I’ve been thinking recently about the relationship between sleep and food. When I began intermittent fasting (randomly skipping meals, usually breakfast) I found that the most important rule for success was this: I can either go without sleep or without food, but not both. If I stay up late or slept poorly, I need three meals per day. Failing to follow that rule leaves me only semi functional. If I get enough sleep, two meals in a day is no problem.
Last weekend was the daylight savings time switchover. We lost an hour. On Sunday night, for reasons I don’t understand, I woke up several times and had trouble getting back to sleep. On Monday I ate a normal breakfast and lunch, but still came home ravenous and craving carbohydrates.
I wonder if the paleo emphasis on sleep quality might be almost as important as that on food quality. Lots of Westerners seem to push off as much sleep as they can and compensate with coffee or energy drinks. In the long run, that in itself may be a recipe for terrible health.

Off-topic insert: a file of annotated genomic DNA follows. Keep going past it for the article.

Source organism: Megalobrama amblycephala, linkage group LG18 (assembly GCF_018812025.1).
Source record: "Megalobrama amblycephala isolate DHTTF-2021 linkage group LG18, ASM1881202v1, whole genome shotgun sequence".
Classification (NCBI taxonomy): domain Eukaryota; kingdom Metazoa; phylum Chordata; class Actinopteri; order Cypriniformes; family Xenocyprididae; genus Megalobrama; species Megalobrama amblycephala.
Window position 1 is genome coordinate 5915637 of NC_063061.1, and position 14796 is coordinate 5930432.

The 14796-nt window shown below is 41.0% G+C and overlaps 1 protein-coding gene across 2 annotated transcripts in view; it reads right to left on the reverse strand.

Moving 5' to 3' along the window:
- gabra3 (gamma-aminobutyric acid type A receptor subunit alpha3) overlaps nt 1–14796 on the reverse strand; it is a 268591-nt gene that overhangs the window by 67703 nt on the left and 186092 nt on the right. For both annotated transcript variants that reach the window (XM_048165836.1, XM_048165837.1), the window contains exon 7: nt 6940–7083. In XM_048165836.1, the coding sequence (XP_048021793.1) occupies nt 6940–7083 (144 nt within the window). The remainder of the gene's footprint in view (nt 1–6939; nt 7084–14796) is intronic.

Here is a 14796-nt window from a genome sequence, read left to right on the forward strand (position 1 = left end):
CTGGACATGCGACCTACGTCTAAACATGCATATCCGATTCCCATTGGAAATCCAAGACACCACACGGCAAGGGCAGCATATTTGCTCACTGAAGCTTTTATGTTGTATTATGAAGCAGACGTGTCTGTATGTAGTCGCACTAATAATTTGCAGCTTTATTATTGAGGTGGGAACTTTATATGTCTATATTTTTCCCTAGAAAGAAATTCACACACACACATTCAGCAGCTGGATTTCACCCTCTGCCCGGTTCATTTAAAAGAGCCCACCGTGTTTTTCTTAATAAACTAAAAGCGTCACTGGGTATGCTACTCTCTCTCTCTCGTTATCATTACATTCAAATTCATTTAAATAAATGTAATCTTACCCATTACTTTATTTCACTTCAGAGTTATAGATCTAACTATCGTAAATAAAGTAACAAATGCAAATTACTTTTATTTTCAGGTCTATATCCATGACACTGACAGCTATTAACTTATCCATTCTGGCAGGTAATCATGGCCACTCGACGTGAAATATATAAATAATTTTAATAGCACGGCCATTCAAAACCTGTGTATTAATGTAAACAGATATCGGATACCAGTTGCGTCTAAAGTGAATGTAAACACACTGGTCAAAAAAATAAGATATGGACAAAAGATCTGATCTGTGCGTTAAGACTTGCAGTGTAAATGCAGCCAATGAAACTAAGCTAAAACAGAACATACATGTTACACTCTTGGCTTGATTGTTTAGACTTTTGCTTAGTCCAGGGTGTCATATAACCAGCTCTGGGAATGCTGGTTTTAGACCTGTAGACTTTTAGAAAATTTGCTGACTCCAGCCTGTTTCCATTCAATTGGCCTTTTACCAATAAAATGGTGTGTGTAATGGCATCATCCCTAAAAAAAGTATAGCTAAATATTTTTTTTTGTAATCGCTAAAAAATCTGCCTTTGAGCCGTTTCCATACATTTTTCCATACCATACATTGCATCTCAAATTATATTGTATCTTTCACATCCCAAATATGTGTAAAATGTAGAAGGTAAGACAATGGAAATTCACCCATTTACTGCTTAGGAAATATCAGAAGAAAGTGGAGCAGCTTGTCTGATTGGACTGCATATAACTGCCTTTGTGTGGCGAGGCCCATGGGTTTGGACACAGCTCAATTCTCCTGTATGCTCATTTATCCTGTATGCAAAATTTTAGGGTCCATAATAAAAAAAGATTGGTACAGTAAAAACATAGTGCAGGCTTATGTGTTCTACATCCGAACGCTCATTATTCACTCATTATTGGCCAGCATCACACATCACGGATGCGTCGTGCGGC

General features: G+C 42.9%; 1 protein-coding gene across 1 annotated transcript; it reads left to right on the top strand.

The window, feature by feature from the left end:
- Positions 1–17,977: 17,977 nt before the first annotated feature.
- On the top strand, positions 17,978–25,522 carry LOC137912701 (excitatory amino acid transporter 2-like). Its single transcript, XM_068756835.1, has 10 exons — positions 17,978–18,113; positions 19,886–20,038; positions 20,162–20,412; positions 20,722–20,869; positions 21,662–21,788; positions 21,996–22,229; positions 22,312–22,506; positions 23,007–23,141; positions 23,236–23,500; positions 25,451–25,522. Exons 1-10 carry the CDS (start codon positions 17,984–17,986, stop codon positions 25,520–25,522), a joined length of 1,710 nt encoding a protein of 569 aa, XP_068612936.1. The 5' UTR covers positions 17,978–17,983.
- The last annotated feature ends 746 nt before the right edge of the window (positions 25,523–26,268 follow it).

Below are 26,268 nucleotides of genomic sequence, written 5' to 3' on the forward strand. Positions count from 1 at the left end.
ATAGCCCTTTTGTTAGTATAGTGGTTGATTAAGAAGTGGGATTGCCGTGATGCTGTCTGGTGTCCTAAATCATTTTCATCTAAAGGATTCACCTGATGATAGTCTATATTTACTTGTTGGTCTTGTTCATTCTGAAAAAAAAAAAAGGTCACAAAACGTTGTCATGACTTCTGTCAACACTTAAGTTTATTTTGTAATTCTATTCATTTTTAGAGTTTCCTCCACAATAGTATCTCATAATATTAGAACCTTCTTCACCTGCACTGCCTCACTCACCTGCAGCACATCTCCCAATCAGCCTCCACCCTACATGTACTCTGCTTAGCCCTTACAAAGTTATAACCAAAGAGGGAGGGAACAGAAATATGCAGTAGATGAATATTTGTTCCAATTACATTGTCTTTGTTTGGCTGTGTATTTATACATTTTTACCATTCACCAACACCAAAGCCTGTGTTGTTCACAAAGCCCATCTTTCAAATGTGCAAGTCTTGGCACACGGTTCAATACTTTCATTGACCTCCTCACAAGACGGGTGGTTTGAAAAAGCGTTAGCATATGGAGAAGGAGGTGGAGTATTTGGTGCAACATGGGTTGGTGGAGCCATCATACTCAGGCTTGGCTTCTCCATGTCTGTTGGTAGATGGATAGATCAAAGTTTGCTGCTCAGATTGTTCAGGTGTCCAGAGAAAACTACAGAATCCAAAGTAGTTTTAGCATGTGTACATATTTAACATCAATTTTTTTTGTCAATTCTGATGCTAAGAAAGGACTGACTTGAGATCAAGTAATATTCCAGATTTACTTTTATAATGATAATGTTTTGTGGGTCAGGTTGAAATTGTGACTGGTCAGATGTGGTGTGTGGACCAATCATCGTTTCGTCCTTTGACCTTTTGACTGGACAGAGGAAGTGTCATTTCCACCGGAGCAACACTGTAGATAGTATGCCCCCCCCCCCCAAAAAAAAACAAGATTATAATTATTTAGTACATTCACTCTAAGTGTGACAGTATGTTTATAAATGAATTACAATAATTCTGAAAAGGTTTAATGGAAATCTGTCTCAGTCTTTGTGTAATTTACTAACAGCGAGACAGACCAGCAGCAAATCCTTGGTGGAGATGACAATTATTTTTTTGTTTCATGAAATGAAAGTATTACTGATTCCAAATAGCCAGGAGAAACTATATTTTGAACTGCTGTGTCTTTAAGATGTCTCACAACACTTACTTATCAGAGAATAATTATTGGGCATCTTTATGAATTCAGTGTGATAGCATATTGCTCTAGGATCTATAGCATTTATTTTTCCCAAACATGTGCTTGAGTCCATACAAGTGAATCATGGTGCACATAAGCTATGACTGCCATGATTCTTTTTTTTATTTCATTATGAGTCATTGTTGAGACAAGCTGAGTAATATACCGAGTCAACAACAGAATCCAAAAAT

Then at FuturePundit this week, I ran across a link to a study on sleep and appetite.
The researchers studied 17 normal, healthy young men and women for eight nights, with half of the participants sleeping normally and half sleeping only two-thirds their normal time.
Participants ate as much as they wanted during the study.
- The sleep deprived group, who slept one hour and 20 minutes less than the control group each day consumed an average 549 additional calories each day.
- The amount of energy used for activity didn’t significantly change between groups, suggesting that those who slept less didn’t burn additional calories.
- Lack of sleep was associated with increased leptin levels and decreasing ghrelin — changes that were more likely a consequence, rather than a cause, of over-eating.